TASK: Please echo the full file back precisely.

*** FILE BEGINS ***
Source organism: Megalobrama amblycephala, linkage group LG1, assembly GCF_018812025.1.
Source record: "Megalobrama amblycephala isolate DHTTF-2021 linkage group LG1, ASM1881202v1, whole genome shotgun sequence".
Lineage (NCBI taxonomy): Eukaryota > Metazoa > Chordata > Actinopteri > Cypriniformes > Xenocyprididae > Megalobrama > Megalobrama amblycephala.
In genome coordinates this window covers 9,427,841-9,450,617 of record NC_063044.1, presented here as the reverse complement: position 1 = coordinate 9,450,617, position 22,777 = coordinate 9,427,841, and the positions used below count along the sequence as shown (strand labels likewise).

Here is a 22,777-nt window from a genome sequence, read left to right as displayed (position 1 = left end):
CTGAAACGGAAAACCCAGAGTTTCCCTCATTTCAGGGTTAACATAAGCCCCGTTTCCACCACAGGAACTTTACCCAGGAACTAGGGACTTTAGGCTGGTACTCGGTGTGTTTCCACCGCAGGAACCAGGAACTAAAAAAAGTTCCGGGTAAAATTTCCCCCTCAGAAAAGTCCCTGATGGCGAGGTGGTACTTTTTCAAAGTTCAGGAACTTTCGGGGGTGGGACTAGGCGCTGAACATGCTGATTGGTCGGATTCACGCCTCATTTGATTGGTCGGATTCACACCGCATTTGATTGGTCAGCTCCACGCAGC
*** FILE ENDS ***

Source organism: Megalobrama amblycephala, linkage group LG1, assembly GCF_018812025.1.
Source record: "Megalobrama amblycephala isolate DHTTF-2021 linkage group LG1, ASM1881202v1, whole genome shotgun sequence".
Lineage (NCBI taxonomy): Eukaryota > Metazoa > Chordata > Actinopteri > Cypriniformes > Xenocyprididae > Megalobrama > Megalobrama amblycephala.
In genome coordinates this window covers 9,427,841-9,450,617 of record NC_063044.1, presented here as the reverse complement: position 1 = coordinate 9,450,617, position 22,777 = coordinate 9,427,841, and the positions used below count along the sequence as shown (strand labels likewise).

Here is a 22,777-nt window from a genome sequence, read left to right as displayed (position 1 = left end):
CTGAAACGGAAAACCCAGAGTTTCCCTCATTTCAGGGTTAACATAAGCCCCGTTTCCACCACAGGAACTTTACCCAGGAACTAGGGACTTTAGGCTGGTACTCGGTGTGTTTCCACCGCAGGAACCAGGAACTAAAAAAAGTTCCGGGTAAAATTTCCCCCTCAGAAAAGTCCCTGATGGCGAGGTGGTACTTTTTCAAAGTTCAGGAACTTTCGGGGGTGGGACTAGGCGCTGAACATGCTGATTGGTCGGATTCACGCCTCATTTGATTGGTCGGATTCACACCGCATTTGATTGGTCAGCTCCACGCAGC